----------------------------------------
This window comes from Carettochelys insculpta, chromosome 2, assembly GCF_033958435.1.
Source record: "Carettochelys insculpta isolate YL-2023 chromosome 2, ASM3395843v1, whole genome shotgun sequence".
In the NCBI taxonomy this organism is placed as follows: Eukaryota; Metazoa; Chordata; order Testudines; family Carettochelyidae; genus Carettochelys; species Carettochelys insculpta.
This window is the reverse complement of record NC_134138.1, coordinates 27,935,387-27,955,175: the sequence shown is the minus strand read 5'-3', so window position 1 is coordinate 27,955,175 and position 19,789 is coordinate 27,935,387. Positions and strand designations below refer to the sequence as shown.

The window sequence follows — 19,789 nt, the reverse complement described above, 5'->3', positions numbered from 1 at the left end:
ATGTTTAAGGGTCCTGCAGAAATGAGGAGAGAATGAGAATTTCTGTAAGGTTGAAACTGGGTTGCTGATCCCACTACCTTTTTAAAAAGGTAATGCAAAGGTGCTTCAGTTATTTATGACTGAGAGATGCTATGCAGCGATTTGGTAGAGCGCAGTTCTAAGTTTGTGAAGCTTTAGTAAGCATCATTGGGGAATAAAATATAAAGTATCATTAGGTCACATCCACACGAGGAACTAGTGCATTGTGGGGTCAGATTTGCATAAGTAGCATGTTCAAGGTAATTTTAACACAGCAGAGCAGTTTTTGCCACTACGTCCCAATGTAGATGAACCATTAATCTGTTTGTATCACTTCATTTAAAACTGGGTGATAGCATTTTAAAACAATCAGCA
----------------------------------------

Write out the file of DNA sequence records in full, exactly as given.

This window comes from Carettochelys insculpta, chromosome 2, assembly GCF_033958435.1.
Source record: "Carettochelys insculpta isolate YL-2023 chromosome 2, ASM3395843v1, whole genome shotgun sequence".
In the NCBI taxonomy this organism is placed as follows: Eukaryota; Metazoa; Chordata; order Testudines; family Carettochelyidae; genus Carettochelys; species Carettochelys insculpta.
This window is the reverse complement of record NC_134138.1, coordinates 27,935,387-27,955,175: the sequence shown is the minus strand read 5'-3', so window position 1 is coordinate 27,955,175 and position 19,789 is coordinate 27,935,387. Positions and strand designations below refer to the sequence as shown.

The window sequence follows — 19,789 nt, the reverse complement described above, 5'->3', positions numbered from 1 at the left end:
ATGTTTAAGGGTCCTGCAGAAATGAGGAGAGAATGAGAATTTCTGTAAGGTTGAAACTGGGTTGCTGATCCCACTACCTTTTTAAAAAGGTAATGCAAAGGTGCTTCAGTTATTTATGACTGAGAGATGCTATGCAGCGATTTGGTAGAGCGCAGTTCTAAGTTTGTGAAGCTTTAGTAAGCATCATTGGGGAATAAAATATAAAGTATCATTAGGTCACATCCACACGAGGAACTAGTGCATTGTGGGGTCAGATTTGCATAAGTAGCATGTTCAAGGTAATTTTAACACAGCAGAGCAGTTTTTGCCACTACGTCCCAATGTAGATGAACCATTAATCTGTTTGTATCACTTCATTTAAAACTGGGTGATAGCATTTTAAAACAATCAGCA